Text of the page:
Babies are little for about twenty minutes, it seems, and then they are stinky teenagers, but we are in a headlong rush to get them through each stage as quickly as possible.  Finish up breastfeeding so we can potty-train so we can enroll them in full-time preschool so they are ready to read and write before they get to kindergarten so they can what?  Apply to an Ivy League college before they get out of second grade?

Speaking of second grade, I must again describe my dismay at observing second-grade girls at a Veteran’s Day assembly a few years back.  Those seven year olds had highlights in their hair and pantyhose on their legs and high-heels on their feet.  And to think that I wasn’t even allowed to wear earrings before I was ten back in the old days.  These girls looked ready for an office romance.

This all ties in with my pet peeve:  parents who take children to inappropriate movies or allow them to watch inappriate DVDs at home.  (The latter happens more often than the former because parents apparently don’t realize that the images are the same–only smaller–on both screens.  Duh.) 

Why are we in a foolhardy hurry to expose our children to adult themes and images?  What three-year old needs to view a rated PG-13 Superman giving his main squeeze an upside down kiss?  What child needs to see violence on screen or hear wildly inappropriate language in surround sound?  If a preschooler watches PG-13 movies, what will he be accustomed to watching by the time he’s fourteen?  What is the rush?

My job as a mother is to protect my children’s innocence for as long as possible.  My job as a mother is to protect my children’s childhoods for as long as possible.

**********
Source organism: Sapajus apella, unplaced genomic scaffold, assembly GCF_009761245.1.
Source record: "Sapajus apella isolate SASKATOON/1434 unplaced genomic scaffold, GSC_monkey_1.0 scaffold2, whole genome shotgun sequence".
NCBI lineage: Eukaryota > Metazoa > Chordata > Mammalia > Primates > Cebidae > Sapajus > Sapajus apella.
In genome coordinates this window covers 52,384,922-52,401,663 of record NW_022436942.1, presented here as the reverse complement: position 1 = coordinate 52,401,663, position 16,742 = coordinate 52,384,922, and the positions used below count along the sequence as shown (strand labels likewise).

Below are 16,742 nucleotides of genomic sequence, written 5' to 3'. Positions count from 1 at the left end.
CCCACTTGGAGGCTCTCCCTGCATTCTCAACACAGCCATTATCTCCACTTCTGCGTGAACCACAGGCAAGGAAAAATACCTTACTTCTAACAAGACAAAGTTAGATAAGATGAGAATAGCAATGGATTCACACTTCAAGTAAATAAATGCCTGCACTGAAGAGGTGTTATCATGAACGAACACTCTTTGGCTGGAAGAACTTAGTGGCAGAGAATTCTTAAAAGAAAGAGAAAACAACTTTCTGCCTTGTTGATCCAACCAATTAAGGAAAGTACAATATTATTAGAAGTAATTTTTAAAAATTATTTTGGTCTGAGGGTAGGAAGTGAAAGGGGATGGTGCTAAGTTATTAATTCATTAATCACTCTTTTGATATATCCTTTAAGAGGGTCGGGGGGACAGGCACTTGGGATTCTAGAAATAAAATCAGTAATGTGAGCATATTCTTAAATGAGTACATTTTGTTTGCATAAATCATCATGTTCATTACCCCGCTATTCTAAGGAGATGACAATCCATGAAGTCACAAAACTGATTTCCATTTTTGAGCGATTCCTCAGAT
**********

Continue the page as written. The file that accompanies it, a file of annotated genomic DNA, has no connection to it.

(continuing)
When moms and dads worry more about whether their kid can write a word at age four than they worry about images that child sees, people that child meets and influences that child experiences, something is wrong.  Not that any of you are like that, of course.  But some theoretical parents are, you know.  Rush, rush, rush, hurry, hurry, hurry, without regard for a child’s internal timetable or needs.

My four year can write a “M” and can recognize her name in print.  It hasn’t even occurred to me to teach her to write her alphabet, nor do I ship her off to preschool.  I haven’t tried to teach her to read nor have I shown her how to wear eye shadow.  She doesn’t have a lunchbox or take any classes or own a Dayplanner.

She’ll know how to write in cursive and recite her multiplication tables soon enough.  In the  meantime, you can find her in the sandbox, digging.

We’re in no hurry around here.   

Season’s Pass

We have a season’s pass to the Point Defiance Zoo in Tacoma because a day’s visit for a family of six costs almost as much as a family membership.  The 13-year old boys find the whole ordeal of visiting the zoo taxing and they always complain before going.  The 8-year old rejoices because he adores animals.  The 4-year old dances around with glee because she remembers feeding the goats and riding the merry-go-round.

The zoo is small, but perched on a hill overlooking the Puget Sound.  The paths between exhibits curve over gentle hills.  You never really have to push through crowds.  The peacocks roam freely, occasionally puffing up their tail-feathers in a beautiful show of intimidation which always reminds me of the peacock feather I once picked up from a zoo when I was a kid.

At the zoo, you can always see the elephants up close.  Once, we watched a polar bear swim in circles only inches from our faces–on the other side of the glass.  The walruses swim in lazy circles, brushing up against the window. 

But you can never really see the tigers.  The tigers doze in the shade, camouflaged by tall grass.  A gully and a pond and a wall and some stairs separate us from the tigers.  So, the tigers are sort of boring.  You can’t really see them and they don’t really do much.

I feel like a yawning tiger in the zoo.  I wonder why anyone comes here to peer at me since my life is a big snooze-fest.  I ought to give refunds to anyone who stumbles by because there is nothing to see here. 

At least not today.  Check back, though, and maybe I’ll be chasing small prey and slashing the couch with my razor-sharp claws.  Or not.